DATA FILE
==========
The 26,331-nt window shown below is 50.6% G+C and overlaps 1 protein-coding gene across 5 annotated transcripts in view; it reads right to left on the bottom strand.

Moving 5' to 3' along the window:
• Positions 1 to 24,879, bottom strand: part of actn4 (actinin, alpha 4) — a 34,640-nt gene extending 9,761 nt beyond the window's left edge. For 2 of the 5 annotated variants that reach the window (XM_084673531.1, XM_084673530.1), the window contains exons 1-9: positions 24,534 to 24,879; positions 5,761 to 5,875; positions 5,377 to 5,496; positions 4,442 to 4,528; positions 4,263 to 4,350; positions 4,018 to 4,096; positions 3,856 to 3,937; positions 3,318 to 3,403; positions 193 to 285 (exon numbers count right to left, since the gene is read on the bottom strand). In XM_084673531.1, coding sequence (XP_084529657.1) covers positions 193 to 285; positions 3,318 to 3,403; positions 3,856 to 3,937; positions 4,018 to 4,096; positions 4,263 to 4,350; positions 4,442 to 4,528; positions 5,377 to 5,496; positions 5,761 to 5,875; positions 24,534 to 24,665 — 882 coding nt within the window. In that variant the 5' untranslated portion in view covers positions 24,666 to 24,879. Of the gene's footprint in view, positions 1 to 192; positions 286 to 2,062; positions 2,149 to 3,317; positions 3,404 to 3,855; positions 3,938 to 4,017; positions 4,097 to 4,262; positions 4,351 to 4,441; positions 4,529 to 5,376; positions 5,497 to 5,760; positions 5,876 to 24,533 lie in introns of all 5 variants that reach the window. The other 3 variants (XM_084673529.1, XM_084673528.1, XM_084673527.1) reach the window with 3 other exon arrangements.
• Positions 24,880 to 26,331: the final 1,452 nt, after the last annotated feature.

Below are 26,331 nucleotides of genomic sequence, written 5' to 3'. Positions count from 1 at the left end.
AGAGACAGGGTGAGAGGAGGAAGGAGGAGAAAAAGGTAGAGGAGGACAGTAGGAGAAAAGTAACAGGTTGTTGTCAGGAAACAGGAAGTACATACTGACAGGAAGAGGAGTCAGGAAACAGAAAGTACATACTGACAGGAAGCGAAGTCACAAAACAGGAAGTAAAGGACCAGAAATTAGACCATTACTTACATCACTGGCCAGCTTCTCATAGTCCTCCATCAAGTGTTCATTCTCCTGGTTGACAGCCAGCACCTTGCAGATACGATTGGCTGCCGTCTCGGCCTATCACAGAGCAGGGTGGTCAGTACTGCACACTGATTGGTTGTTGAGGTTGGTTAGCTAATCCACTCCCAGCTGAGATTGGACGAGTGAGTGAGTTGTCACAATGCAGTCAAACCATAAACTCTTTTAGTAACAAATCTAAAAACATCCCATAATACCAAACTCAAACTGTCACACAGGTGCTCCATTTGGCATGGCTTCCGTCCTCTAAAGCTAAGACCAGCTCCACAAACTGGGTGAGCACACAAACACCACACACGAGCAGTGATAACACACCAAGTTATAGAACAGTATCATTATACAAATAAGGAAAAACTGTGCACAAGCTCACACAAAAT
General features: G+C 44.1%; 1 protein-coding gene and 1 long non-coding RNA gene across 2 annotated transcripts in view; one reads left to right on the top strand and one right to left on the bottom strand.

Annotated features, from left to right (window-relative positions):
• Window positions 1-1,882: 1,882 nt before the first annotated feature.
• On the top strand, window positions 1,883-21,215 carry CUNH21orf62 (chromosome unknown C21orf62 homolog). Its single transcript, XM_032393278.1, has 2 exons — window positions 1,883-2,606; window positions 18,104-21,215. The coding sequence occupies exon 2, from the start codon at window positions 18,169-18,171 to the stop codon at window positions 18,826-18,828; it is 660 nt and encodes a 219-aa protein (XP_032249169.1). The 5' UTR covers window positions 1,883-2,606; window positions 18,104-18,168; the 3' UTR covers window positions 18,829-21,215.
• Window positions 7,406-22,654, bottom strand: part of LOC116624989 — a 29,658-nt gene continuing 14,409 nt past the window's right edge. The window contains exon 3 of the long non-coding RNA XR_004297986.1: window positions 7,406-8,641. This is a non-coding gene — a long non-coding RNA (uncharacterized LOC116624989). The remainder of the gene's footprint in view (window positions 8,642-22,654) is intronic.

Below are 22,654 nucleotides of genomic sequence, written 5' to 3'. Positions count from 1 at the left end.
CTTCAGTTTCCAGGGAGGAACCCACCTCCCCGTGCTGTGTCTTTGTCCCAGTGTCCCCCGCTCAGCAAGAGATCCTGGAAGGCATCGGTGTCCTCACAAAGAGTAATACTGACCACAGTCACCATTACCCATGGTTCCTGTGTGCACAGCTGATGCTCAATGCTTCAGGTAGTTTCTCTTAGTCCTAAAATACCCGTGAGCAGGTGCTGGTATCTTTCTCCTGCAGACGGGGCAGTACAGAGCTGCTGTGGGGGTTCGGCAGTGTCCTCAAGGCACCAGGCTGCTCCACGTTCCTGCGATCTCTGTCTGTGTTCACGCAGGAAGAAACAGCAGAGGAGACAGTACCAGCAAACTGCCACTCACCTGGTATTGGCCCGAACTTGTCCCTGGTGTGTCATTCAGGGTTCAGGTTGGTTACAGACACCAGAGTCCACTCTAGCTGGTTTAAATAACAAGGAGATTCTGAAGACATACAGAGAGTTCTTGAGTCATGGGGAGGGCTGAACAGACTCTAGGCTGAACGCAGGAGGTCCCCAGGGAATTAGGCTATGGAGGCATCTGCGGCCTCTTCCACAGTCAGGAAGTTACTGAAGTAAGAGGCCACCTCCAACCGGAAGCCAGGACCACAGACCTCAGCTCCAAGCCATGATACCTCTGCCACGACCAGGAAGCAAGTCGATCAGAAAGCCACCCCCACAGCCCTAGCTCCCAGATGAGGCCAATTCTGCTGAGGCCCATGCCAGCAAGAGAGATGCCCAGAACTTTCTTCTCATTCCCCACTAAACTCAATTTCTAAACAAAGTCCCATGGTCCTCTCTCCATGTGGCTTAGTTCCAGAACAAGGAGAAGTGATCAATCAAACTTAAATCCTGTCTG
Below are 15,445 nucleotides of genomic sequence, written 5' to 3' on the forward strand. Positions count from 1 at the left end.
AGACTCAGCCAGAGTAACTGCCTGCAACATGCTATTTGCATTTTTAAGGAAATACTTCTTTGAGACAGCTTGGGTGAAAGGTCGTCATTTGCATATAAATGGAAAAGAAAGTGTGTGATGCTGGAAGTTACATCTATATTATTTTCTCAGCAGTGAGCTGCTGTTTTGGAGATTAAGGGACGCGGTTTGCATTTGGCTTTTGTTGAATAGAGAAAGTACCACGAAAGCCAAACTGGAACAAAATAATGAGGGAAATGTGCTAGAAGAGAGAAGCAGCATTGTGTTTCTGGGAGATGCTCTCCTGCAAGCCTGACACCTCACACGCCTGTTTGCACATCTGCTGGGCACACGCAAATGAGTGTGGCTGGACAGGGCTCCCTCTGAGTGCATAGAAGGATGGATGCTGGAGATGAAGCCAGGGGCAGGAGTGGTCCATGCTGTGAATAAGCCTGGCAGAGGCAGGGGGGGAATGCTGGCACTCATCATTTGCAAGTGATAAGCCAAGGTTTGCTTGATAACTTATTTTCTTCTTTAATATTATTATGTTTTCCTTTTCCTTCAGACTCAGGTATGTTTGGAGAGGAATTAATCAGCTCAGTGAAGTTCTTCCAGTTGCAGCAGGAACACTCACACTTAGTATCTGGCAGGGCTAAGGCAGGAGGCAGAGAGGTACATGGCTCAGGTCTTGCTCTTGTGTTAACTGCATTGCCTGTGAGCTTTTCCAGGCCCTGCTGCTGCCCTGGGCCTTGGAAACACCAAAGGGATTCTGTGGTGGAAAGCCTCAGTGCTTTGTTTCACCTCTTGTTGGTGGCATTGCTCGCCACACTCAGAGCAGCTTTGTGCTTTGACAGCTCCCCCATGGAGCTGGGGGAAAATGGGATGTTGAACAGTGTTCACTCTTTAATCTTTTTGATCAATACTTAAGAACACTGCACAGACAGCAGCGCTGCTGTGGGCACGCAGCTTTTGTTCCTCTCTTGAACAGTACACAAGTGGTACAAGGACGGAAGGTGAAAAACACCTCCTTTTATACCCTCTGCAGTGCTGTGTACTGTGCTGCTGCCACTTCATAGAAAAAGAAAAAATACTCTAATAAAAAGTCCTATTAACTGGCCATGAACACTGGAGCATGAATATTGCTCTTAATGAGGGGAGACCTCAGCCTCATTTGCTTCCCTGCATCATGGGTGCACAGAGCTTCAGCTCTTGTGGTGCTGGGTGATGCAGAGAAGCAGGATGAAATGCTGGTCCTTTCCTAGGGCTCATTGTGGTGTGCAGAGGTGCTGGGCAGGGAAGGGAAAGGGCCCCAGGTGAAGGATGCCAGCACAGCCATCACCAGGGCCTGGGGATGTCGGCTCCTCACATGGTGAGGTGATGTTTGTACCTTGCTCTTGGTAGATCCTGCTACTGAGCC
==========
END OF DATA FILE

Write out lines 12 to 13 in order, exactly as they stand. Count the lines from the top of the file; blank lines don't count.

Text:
Below are 22,654 nucleotides of genomic sequence, written 5' to 3'. Positions count from 1 at the left end.
CTTCAGTTTCCAGGGAGGAACCCACCTCCCCGTGCTGTGTCTTTGTCCCAGTGTCCCCCGCTCAGCAAGAGATCCTGGAAGGCATCGGTGTCCTCACAAAGAGTAATACTGACCACAGTCACCATTACCCATGGTTCCTGTGTGCACAGCTGATGCTCAATGCTTCAGGTAGTTTCTCTTAGTCCTAAAATACCCGTGAGCAGGTGCTGGTATCTTTCTCCTGCAGACGGGGCAGTACAGAGCTGCTGTGGGGGTTCGGCAGTGTCCTCAAGGCACCAGGCTGCTCCACGTTCCTGCGATCTCTGTCTGTGTTCACGCAGGAAGAAACAGCAGAGGAGACAGTACCAGCAAACTGCCACTCACCTGGTATTGGCCCGAACTTGTCCCTGGTGTGTCATTCAGGGTTCAGGTTGGTTACAGACACCAGAGTCCACTCTAGCTGGTTTAAATAACAAGGAGATTCTGAAGACATACAGAGAGTTCTTGAGTCATGGGGAGGGCTGAACAGACTCTAGGCTGAACGCAGGAGGTCCCCAGGGAATTAGGCTATGGAGGCATCTGCGGCCTCTTCCACAGTCAGGAAGTTACTGAAGTAAGAGGCCACCTCCAACCGGAAGCCAGGACCACAGACCTCAGCTCCAAGCCATGATACCTCTGCCACGACCAGGAAGCAAGTCGATCAGAAAGCCACCCCCACAGCCCTAGCTCCCAGATGAGGCCAATTCTGCTGAGGCCCATGCCAGCAAGAGAGATGCCCAGAACTTTCTTCTCATTCCCCACTAAACTCAATTTCTAAACAAAGTCCCATGGTCCTCTCTCCATGTGGCTTAGTTCCAGAACAAGGAGAAGTGATCAATCAAACTTAAATCCTGTCTG